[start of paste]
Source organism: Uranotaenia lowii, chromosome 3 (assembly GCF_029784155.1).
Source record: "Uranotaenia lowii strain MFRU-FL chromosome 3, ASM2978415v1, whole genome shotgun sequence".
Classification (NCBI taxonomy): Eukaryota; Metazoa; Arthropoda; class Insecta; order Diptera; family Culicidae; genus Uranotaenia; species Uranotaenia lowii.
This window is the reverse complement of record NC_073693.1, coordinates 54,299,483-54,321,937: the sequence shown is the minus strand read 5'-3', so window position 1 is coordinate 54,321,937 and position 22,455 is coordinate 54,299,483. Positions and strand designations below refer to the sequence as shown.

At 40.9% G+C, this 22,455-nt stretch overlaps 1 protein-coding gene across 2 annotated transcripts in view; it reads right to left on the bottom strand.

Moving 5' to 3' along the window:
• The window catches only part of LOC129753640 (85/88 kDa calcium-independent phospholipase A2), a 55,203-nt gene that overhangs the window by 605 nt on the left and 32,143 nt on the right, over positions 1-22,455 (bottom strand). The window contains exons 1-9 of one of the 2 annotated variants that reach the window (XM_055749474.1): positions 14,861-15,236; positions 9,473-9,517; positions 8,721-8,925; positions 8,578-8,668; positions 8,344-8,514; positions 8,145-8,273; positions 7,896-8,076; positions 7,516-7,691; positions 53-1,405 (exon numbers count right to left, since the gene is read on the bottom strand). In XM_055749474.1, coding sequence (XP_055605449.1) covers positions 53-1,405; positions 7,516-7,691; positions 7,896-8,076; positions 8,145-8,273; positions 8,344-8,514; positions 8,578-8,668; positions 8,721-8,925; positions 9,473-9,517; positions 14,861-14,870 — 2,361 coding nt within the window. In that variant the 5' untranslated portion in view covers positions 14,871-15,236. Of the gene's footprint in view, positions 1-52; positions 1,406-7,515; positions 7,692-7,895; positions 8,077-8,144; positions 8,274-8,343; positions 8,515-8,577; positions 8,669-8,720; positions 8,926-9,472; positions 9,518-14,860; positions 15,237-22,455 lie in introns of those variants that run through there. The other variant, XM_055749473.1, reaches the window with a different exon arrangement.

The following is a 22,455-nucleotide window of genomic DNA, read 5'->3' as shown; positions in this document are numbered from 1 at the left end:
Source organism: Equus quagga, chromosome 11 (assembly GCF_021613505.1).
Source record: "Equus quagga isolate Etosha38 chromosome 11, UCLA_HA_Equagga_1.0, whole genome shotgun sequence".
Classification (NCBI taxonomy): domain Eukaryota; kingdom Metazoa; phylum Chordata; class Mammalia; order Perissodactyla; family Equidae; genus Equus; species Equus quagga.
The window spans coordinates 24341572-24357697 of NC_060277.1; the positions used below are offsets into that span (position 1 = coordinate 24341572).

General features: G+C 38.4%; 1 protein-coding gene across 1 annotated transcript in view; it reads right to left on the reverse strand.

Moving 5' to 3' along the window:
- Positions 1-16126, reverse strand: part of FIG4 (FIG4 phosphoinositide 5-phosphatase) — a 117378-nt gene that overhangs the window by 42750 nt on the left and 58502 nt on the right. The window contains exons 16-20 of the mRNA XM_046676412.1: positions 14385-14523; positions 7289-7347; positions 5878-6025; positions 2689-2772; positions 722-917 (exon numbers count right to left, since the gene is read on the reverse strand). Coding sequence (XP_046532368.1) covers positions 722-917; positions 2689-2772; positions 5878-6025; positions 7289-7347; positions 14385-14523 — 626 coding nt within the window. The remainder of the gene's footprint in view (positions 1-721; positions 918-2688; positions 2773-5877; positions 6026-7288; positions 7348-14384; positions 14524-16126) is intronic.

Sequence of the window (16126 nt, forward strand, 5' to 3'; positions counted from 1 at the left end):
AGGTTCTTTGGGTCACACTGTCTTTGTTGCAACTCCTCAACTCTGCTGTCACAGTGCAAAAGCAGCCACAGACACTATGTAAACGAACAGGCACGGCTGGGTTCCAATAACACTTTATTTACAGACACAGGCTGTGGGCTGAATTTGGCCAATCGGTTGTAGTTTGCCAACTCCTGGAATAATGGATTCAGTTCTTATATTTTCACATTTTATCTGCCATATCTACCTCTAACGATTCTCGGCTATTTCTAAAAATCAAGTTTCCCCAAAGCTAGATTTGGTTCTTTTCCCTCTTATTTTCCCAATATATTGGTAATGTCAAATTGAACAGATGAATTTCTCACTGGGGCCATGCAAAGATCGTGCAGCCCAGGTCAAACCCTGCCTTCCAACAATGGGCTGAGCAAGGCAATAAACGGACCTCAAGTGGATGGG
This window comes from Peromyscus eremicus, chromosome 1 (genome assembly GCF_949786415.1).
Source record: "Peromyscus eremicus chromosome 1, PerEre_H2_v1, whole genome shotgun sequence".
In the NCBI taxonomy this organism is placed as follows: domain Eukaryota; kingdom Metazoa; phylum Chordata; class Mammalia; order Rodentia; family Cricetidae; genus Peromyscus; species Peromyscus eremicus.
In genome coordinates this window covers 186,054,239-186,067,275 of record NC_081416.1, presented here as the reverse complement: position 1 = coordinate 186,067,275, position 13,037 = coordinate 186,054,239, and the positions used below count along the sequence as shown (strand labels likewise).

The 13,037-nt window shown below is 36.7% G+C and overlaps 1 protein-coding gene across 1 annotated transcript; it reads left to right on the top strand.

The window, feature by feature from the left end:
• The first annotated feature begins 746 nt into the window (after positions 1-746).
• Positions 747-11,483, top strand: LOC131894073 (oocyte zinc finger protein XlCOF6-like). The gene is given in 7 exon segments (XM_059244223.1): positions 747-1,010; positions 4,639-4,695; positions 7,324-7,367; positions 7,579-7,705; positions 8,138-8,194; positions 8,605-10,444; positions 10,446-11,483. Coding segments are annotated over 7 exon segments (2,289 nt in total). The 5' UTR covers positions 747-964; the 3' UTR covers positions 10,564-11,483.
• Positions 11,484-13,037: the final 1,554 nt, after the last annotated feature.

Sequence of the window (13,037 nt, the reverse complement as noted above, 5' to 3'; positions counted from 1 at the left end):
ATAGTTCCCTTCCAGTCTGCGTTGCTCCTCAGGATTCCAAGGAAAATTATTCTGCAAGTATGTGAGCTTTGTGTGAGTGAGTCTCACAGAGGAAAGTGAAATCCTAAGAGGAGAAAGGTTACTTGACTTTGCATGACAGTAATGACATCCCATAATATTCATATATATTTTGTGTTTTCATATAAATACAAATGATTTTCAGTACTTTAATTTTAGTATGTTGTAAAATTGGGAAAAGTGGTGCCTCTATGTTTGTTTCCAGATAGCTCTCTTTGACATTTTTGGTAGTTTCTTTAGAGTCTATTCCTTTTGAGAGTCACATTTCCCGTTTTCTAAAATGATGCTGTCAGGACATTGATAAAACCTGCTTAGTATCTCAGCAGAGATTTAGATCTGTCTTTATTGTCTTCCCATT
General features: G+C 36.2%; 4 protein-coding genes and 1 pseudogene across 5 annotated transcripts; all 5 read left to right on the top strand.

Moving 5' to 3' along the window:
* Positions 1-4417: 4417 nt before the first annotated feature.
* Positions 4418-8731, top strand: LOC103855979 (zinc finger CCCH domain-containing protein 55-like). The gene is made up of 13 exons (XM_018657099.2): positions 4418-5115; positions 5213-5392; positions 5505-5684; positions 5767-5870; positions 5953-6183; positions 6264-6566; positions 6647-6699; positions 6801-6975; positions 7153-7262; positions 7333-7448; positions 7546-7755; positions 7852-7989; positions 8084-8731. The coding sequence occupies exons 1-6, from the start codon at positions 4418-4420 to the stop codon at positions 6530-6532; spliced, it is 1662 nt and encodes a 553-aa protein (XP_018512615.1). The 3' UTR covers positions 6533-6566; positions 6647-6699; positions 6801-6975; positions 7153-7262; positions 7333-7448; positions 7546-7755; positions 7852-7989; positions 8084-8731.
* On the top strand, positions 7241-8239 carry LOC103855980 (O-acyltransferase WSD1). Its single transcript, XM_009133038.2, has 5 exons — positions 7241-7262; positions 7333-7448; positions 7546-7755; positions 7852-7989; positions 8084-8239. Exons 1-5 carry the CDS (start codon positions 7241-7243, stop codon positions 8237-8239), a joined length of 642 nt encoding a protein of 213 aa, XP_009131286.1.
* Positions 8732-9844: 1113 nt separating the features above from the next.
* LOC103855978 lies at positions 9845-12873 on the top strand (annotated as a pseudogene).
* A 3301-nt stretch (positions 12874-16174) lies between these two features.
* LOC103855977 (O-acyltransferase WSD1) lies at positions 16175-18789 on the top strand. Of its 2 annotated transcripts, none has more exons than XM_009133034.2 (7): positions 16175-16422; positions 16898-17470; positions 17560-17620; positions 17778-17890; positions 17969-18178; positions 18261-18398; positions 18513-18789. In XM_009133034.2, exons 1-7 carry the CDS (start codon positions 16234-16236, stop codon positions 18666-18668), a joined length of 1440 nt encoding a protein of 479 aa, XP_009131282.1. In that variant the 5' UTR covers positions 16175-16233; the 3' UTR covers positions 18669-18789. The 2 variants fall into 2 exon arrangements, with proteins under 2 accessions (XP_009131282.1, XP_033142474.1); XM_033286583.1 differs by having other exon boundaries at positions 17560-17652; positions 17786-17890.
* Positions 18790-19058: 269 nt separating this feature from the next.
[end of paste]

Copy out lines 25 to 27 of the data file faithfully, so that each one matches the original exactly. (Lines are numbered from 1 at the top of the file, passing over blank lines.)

• Positions 747-11,483, top strand: LOC131894073 (oocyte zinc finger protein XlCOF6-like). The gene is given in 7 exon segments (XM_059244223.1): positions 747-1,010; positions 4,639-4,695; positions 7,324-7,367; positions 7,579-7,705; positions 8,138-8,194; positions 8,605-10,444; positions 10,446-11,483. Coding segments are annotated over 7 exon segments (2,289 nt in total). The 5' UTR covers positions 747-964; the 3' UTR covers positions 10,564-11,483.
• Positions 11,484-13,037: the final 1,554 nt, after the last annotated feature.

Sequence of the window (13,037 nt, the reverse complement as noted above, 5' to 3'; positions counted from 1 at the left end):